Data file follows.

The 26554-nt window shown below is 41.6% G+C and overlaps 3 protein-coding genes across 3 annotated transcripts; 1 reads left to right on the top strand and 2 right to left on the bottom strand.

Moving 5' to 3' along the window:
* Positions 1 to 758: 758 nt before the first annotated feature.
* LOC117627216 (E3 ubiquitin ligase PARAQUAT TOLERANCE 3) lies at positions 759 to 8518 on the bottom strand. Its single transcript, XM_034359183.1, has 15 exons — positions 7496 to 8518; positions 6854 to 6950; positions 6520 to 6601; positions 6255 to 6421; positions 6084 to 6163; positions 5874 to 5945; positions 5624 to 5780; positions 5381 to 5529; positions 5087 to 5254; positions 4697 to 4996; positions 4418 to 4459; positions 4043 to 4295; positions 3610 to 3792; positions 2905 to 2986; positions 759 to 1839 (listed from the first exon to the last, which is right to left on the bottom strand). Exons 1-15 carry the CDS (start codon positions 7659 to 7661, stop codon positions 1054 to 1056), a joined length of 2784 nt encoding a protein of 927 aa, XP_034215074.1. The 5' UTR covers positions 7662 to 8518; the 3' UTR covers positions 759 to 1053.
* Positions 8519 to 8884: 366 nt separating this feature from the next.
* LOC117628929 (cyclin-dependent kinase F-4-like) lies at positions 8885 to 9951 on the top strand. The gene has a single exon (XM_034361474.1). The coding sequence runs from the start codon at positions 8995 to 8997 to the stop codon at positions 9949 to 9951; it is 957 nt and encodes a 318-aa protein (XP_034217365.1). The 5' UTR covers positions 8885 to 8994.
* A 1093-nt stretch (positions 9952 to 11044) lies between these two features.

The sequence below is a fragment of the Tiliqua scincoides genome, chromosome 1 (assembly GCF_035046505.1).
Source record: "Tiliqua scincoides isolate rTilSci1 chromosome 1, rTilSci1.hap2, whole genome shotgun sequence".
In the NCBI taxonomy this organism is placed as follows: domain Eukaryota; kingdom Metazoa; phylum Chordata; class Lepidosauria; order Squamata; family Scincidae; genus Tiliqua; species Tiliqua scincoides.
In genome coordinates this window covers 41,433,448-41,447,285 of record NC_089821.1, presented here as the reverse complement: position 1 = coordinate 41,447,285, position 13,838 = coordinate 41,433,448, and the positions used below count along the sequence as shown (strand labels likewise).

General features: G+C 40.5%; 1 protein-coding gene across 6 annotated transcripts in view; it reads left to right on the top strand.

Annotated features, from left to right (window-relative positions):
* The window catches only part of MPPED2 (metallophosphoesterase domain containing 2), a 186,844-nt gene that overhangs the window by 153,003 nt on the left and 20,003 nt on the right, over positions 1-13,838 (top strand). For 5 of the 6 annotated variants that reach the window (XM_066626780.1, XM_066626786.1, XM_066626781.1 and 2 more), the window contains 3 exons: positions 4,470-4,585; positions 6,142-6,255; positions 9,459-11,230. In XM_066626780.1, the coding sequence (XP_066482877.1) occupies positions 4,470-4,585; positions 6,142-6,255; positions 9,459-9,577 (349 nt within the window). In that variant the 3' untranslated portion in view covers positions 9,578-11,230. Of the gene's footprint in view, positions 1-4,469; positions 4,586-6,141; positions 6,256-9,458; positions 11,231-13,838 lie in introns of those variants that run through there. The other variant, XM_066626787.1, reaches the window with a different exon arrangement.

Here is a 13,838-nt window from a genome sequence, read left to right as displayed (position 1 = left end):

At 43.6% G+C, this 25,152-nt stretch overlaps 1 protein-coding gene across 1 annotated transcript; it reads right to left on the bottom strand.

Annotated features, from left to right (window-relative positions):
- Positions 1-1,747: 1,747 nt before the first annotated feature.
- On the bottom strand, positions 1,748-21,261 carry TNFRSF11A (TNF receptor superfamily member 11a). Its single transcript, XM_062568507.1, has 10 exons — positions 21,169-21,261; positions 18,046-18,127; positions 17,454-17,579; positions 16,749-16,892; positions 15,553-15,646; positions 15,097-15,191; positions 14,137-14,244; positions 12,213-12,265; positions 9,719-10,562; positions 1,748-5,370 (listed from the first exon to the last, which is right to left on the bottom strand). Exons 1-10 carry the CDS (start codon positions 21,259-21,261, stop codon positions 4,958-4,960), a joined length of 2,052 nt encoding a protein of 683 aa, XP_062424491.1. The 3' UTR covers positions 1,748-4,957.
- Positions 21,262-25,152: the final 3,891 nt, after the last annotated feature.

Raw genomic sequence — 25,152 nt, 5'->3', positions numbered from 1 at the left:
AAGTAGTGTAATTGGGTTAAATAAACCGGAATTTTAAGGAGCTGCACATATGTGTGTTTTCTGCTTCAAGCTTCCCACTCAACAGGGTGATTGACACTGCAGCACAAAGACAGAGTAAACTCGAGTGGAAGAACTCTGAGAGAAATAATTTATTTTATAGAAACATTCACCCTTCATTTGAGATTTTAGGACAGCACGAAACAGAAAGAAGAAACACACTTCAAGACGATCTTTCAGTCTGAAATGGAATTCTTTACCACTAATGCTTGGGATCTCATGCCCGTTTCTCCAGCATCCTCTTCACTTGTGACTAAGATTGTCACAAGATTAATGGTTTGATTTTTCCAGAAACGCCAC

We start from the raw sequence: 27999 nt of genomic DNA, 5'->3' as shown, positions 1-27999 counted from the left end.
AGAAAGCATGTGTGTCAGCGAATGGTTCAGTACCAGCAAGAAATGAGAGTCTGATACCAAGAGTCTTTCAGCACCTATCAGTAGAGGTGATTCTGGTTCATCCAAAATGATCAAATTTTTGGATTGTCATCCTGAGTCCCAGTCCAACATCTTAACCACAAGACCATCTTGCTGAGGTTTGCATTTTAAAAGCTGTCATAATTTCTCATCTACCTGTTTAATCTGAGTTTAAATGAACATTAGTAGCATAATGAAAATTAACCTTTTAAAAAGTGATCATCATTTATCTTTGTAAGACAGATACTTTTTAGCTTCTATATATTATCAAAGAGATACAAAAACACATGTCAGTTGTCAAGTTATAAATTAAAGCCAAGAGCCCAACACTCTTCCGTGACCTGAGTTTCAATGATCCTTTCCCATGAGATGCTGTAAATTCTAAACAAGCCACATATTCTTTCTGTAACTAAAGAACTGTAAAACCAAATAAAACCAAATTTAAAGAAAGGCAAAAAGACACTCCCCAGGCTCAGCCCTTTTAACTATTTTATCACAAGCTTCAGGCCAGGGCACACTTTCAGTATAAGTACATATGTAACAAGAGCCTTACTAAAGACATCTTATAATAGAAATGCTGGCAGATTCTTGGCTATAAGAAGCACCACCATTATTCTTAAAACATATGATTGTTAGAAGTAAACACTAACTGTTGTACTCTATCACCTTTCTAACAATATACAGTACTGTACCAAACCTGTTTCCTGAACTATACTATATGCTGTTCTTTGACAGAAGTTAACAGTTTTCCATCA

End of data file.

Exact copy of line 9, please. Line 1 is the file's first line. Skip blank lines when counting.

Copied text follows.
Source record: "Tiliqua scincoides isolate rTilSci1 chromosome 1, rTilSci1.hap2, whole genome shotgun sequence".